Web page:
The Authority of the State

Clarendon Press (1988)
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Abstract

The modern state claims supreme authority over the lives of all its citizens. Drawing together political philosophy, jurisprudence, and public choice theory, this book forces the reader to reconsider some basic assumptions about the authority of the state. Various popular and influential theories - conventionalism, contractarianism, and communitarianism - are assessed by the author and found to fail. Leslie Green argues that only the consent of the governed can justify the state's claims to authority. While he denies that there is a general obligation to obey the law, he nonetheless rejects philosophical anarchism and defends civility - the willingness to tolerate some imperfection in institutions - as a political virtue.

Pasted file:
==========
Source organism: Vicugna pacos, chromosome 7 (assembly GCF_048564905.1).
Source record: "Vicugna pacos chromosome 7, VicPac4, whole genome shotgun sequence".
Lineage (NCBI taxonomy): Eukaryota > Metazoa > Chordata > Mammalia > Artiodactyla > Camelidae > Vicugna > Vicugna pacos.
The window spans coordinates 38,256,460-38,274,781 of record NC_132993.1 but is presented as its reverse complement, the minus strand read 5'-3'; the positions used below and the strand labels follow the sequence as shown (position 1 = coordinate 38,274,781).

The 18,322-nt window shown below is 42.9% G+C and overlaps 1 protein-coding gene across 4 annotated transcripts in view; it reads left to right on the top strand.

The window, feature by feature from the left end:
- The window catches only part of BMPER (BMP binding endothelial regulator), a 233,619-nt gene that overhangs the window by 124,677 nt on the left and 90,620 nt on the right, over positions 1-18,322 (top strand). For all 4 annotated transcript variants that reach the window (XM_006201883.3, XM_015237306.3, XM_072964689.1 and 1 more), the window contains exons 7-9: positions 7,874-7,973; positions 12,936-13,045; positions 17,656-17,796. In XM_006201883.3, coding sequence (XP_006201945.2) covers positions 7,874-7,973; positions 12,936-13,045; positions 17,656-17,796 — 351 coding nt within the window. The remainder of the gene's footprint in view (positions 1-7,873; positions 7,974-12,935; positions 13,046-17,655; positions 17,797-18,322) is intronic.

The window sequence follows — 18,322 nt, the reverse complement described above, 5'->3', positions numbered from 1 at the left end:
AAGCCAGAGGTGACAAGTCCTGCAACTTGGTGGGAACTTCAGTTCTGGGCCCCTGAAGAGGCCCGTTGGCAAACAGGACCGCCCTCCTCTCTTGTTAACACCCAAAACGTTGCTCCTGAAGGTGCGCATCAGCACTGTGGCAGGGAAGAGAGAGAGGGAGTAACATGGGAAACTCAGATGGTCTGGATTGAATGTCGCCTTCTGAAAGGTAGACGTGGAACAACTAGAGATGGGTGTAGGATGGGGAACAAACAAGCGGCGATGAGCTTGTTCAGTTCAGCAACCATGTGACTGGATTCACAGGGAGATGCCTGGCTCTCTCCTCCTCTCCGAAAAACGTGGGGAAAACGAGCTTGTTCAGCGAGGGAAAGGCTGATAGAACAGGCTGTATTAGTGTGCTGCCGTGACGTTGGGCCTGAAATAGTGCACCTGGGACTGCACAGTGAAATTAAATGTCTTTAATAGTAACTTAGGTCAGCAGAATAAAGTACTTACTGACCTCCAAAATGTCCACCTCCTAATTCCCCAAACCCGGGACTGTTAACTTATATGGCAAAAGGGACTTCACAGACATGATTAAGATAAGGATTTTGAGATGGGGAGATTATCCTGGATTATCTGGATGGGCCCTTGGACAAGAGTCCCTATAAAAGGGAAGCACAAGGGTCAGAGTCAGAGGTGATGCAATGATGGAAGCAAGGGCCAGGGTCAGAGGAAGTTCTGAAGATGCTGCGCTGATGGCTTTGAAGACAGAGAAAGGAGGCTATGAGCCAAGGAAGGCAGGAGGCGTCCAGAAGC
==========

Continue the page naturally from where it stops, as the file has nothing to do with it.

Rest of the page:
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Leslie Green
Oxford University

Citations of this work

Political Legitimacy as a Problem of Judgment.Thomas Fossen - 2022 - Social Theory and Practice 48 (1):89-113.
Political Legitimacy.Fabienne Peter - 2010 - Stanford Encyclopedia of Philosophy.
Political Authority and Unjust Wars.Massimo Renzo - 2019 - Philosophy and Phenomenological Research 99 (2):336-357.
Authority, Illocutionary Accommodation, and Social Accommodation.N. P. Adams - 2020 - Australasian Journal of Philosophy 98 (3):560-573.
Quasi-Expressivism About Statements of Law: A Hartian Theory.Stephen Finlay & David Plunkett - 2018 - In John Gardner, Leslie Green & Brian Leiter (eds.), Oxford Studies in Philosophy of Law, vol. 3. Oxford University Press. pp. 49-86.

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